Range Rover Sport Puts the Emphasis on Sport

  • Paul Meyers

The Land Rover Range Rover sits at the top of the luxury SUV segment as one of the only vehicles on the road today that offers both a handsomely styled interior and exterior, and bona fide off-road underpinnings. The only issue: a majority of Range Rover owners never drive a single mile off the paved roadways. For those people, we recommend the 2011 Range Rover Sport.

Yes, it’s smaller, but that doesn’t mean that it should be discounted as a lesser Rover. In fact, its size is what makes it the perfect cruiser for the suburban jungle. The car’s new range-topping 5-liter supercharged V-8 engine churns out 510 hp and 461 ft lbs of torque, which puts it up against the likes of the Porsche Cayenne Turbo and BMW X5M in terms of performance. Unfortunately, with a weight of roughly 5,500 pounds, the Rover Sport falls to the bottom of the list in terms of zero-to-60 mph times.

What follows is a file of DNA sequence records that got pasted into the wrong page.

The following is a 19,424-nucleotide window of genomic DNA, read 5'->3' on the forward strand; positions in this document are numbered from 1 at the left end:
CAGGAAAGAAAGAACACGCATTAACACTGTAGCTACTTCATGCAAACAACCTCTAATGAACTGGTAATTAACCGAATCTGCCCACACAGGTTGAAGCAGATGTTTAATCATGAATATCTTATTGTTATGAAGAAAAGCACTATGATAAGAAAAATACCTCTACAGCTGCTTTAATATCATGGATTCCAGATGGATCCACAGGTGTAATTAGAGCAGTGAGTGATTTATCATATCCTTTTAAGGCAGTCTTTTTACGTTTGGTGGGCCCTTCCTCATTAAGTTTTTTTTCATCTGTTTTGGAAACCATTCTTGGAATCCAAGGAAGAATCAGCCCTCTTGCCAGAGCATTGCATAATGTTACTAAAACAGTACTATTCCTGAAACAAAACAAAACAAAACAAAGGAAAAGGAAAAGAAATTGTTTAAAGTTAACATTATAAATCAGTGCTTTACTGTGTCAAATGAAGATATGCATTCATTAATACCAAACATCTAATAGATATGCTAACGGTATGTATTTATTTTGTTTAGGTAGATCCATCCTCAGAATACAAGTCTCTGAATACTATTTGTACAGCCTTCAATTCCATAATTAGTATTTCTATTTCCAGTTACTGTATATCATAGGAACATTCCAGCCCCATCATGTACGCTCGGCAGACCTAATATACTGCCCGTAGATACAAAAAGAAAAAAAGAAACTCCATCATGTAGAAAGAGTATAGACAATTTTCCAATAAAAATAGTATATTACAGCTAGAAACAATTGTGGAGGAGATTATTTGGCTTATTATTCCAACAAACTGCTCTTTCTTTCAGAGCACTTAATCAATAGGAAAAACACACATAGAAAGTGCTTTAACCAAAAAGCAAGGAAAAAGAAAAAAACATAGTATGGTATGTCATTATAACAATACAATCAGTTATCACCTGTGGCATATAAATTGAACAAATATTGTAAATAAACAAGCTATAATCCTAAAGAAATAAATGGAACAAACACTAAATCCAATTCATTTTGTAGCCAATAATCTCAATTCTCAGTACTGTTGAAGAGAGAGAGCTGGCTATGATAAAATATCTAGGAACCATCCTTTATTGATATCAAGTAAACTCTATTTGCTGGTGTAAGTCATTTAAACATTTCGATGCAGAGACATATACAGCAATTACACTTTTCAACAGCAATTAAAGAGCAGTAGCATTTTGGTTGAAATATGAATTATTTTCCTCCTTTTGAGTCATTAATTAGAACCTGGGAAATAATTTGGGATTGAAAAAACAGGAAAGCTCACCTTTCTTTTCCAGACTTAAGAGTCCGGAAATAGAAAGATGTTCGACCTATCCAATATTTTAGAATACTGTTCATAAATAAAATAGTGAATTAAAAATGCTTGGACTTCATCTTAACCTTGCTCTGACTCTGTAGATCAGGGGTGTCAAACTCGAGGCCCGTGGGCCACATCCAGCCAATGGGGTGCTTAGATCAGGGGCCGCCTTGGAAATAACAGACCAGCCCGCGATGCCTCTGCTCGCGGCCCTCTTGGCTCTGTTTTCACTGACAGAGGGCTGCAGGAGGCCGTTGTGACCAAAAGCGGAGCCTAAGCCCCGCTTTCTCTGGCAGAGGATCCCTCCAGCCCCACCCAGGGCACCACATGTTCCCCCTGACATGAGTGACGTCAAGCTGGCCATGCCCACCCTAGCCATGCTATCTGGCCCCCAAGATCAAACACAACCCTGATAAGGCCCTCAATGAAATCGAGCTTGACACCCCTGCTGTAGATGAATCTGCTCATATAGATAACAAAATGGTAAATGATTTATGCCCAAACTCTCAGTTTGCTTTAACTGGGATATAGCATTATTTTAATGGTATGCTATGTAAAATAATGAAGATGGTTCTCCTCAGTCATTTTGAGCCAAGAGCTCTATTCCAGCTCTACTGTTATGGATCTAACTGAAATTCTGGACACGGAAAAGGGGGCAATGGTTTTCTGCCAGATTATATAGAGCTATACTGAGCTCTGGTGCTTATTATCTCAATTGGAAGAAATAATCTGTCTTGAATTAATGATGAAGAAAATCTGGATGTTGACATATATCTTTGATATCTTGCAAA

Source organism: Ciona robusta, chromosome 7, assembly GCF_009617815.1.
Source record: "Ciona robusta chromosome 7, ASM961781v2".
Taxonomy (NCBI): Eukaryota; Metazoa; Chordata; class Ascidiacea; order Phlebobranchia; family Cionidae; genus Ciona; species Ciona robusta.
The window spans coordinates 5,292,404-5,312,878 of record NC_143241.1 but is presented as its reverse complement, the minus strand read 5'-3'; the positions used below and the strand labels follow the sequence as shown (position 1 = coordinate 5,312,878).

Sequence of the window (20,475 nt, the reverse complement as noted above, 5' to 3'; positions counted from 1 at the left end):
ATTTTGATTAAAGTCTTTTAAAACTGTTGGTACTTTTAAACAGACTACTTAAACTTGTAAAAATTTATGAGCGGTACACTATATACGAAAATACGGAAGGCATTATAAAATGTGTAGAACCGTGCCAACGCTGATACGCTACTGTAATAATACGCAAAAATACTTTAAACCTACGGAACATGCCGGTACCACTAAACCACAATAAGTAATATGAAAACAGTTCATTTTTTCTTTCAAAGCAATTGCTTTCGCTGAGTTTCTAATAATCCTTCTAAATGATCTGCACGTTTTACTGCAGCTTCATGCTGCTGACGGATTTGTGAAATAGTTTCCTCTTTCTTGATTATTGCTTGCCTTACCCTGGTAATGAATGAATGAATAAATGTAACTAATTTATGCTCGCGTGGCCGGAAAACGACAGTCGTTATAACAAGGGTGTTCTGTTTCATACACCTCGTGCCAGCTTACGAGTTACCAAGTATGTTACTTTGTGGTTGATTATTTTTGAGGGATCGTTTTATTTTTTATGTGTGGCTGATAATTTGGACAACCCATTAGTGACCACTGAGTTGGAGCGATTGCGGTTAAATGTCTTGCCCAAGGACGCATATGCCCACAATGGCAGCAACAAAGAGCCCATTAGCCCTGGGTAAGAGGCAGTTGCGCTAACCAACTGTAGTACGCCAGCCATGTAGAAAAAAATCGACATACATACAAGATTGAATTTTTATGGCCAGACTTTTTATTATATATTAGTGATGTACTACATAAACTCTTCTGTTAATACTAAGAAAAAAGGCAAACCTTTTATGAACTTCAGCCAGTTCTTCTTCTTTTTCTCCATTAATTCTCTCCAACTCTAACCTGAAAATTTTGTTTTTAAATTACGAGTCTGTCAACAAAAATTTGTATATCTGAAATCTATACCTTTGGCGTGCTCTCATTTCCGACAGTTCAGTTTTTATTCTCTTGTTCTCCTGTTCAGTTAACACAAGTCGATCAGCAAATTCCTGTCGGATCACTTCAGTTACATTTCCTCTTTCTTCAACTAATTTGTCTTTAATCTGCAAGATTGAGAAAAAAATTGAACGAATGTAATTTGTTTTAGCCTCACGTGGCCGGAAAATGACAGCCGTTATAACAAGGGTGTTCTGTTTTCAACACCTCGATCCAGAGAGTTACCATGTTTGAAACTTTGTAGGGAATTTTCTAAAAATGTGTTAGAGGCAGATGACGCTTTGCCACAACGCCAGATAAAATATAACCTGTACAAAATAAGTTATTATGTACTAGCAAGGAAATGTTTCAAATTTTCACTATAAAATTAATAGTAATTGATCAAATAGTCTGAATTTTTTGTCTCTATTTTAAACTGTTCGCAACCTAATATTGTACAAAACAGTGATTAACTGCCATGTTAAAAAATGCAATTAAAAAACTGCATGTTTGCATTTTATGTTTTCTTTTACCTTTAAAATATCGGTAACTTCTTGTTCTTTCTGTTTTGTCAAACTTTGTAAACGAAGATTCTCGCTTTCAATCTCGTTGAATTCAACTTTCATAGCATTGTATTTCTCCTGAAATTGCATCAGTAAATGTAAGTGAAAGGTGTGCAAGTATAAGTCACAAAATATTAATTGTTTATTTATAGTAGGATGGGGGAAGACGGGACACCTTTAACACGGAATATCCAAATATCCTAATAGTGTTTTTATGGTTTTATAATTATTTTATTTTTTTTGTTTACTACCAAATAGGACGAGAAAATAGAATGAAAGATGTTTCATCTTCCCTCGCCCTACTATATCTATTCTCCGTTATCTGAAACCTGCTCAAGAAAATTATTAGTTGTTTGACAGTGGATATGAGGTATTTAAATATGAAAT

What is lost in performance, however, Land Rover makes up for in interior appointments and comfort levels. Unlike the standard Range Rover (whose cabin has a sort of old-world charm of wood and leather), the Sport features a more contemporary interior with a modern and tech-savvy console display. The seats, while still upholstered with the best leather, feature a stadium-style setup so that rear passengers are afforded the same view of the road as those in the front. While this may seem odd, it is a huge convenience when taking a road trip with a full car—especially for those prone to carsickness.

All in all, the Sport handles twisty roads and inclement weather with ease (thanks in large part to its Dynamic Response system and adaptive suspension), and it offers up exhilarating bursts of speeds with a torque-filled, rev-happy engine. For those who plan to stick to the asphalt, the $60,495 Range Rover Sport is a just a few points away from perfection. (www.landrover.com)

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